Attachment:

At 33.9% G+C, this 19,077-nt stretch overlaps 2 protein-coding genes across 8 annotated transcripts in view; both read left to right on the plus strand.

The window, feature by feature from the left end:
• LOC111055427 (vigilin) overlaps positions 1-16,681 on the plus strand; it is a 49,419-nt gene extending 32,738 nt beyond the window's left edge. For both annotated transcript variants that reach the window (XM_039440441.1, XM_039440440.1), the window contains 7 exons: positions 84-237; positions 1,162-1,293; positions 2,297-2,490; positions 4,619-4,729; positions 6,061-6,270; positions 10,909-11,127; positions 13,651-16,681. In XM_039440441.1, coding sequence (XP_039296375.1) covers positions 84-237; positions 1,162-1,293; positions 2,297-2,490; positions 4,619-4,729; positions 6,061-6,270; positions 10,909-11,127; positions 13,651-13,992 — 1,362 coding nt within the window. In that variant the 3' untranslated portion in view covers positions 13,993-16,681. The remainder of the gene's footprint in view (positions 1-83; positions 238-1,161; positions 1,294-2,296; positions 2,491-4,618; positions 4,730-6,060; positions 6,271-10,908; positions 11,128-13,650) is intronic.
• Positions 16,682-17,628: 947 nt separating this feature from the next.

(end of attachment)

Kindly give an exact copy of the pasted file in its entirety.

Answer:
At 33.9% G+C, this 19,077-nt stretch overlaps 2 protein-coding genes across 8 annotated transcripts in view; both read left to right on the plus strand.

The window, feature by feature from the left end:
• LOC111055427 (vigilin) overlaps positions 1-16,681 on the plus strand; it is a 49,419-nt gene extending 32,738 nt beyond the window's left edge. For both annotated transcript variants that reach the window (XM_039440441.1, XM_039440440.1), the window contains 7 exons: positions 84-237; positions 1,162-1,293; positions 2,297-2,490; positions 4,619-4,729; positions 6,061-6,270; positions 10,909-11,127; positions 13,651-16,681. In XM_039440441.1, coding sequence (XP_039296375.1) covers positions 84-237; positions 1,162-1,293; positions 2,297-2,490; positions 4,619-4,729; positions 6,061-6,270; positions 10,909-11,127; positions 13,651-13,992 — 1,362 coding nt within the window. In that variant the 3' untranslated portion in view covers positions 13,993-16,681. The remainder of the gene's footprint in view (positions 1-83; positions 238-1,161; positions 1,294-2,296; positions 2,491-4,618; positions 4,730-6,060; positions 6,271-10,908; positions 11,128-13,650) is intronic.
• Positions 16,682-17,628: 947 nt separating this feature from the next.